We have a product which uses OpenSSL to connect and transfer application level data. There are two ways to connect, and get the application level data from Agent to Client

  1. Client (C/C++/OpenSSL) -> Agent (C/C++/OpenSSL)
  2. Client (C/C++/OpenSSL) -> Proxy Server (Java) -> Agent (C/C++/OpenSSL)

Client and Agent are implemented in C, while Proxy Server uses Java code with BufferedInputStream and BufferedOutputStream. The issue is, connecting Client to Agent is very fast (that is relatively). While connecting Client to Proxy Server is very slow - that is orders of magnitudes slow.

I analyzed the code, and found that first read or write in the Java code gets blocked and most of the time is taken while doing that. Subsequent read or write of application data takes little time. To further debug the issue I put in place explicit SSLSocket::startHandshake() call. What I observed is that this handshake is blocking and consuming most of the time. I understand that this is a blocking call, and BufferedInputStream is also stuck on the same thing first time around, but what I can't understand is why it is taking so long.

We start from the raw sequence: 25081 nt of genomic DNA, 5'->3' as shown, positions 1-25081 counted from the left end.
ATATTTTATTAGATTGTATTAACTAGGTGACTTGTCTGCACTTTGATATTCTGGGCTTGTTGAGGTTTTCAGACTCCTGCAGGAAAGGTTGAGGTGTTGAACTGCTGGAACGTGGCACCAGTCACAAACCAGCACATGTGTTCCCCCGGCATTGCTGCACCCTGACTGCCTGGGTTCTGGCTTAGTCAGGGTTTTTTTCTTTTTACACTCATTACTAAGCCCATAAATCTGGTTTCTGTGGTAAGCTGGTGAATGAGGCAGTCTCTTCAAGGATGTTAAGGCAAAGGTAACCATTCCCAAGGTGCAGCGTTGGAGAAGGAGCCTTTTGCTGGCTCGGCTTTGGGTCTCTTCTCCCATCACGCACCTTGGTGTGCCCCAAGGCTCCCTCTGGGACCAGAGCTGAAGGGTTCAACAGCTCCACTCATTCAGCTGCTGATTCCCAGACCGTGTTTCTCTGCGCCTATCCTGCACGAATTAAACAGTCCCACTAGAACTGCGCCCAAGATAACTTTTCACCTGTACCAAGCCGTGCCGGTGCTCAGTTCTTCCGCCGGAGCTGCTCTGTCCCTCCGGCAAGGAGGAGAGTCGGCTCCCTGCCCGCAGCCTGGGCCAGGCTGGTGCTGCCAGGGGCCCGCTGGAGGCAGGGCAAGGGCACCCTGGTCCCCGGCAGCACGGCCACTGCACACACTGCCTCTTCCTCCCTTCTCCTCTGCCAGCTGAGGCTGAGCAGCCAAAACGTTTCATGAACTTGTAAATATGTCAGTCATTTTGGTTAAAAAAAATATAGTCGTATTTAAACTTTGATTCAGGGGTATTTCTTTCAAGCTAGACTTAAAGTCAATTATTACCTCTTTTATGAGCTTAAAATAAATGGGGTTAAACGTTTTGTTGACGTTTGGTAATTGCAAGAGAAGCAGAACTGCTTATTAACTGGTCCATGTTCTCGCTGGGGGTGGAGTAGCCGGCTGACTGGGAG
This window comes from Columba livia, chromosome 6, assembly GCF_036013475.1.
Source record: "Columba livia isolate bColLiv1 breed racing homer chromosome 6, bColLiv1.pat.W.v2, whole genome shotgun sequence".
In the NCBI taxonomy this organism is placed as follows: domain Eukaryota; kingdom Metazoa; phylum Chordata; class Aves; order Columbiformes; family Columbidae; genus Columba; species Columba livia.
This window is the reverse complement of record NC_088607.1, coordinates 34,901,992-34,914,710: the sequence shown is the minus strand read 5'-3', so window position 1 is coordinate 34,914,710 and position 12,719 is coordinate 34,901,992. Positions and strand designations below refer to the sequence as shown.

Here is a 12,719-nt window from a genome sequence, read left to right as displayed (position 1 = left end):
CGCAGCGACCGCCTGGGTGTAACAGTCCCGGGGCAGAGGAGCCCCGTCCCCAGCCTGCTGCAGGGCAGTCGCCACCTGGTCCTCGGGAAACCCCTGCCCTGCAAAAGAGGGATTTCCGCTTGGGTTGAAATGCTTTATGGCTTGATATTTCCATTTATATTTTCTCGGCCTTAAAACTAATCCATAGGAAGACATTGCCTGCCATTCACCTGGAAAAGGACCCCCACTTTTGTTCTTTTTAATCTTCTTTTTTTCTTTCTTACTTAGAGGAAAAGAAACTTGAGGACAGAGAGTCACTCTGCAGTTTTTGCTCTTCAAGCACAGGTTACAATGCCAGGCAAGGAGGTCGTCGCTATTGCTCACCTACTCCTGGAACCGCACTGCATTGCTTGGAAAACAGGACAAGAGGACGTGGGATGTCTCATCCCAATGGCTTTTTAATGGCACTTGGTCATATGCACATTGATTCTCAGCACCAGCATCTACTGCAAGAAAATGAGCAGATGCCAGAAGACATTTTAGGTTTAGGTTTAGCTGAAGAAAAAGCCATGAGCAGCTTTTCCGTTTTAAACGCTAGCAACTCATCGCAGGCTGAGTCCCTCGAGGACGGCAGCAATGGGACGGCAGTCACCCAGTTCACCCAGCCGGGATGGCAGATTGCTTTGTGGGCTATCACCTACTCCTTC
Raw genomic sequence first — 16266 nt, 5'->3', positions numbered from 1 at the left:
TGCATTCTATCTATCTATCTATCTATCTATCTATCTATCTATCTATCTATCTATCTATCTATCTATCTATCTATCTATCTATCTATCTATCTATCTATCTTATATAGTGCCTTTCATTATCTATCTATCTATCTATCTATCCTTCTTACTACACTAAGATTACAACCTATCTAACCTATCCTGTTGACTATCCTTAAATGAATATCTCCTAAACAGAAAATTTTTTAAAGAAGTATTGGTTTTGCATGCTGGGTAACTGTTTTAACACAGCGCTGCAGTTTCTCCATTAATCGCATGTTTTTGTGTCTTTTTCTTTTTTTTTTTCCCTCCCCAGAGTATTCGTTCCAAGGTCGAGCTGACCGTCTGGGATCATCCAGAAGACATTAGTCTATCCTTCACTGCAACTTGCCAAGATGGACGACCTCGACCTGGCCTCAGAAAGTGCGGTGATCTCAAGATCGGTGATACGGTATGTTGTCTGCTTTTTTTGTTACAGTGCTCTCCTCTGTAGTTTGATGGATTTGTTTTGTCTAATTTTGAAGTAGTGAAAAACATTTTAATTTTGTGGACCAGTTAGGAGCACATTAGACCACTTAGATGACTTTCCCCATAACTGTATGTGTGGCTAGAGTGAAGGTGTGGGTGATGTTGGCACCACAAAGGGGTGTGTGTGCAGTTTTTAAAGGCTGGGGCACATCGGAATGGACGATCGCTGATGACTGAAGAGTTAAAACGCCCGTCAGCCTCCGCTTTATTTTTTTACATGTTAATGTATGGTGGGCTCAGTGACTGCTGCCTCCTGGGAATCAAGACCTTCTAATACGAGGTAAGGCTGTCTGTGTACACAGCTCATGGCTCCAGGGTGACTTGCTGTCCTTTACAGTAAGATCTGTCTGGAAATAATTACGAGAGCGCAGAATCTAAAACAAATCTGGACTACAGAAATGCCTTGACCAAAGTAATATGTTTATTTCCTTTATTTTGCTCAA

FYI, it takes anywhere between 2 to 11 seconds for startHandshake to complete. IMO this is not acceptable, given that subsequent processing including all the application data transfer doesn't take more than fraction of a second to complete. And just to be clear all the above boxes are on the same network, so it is not a network latency issue IMO.

Can somebody kindly suggest what might be wrong or what can be done to fix this?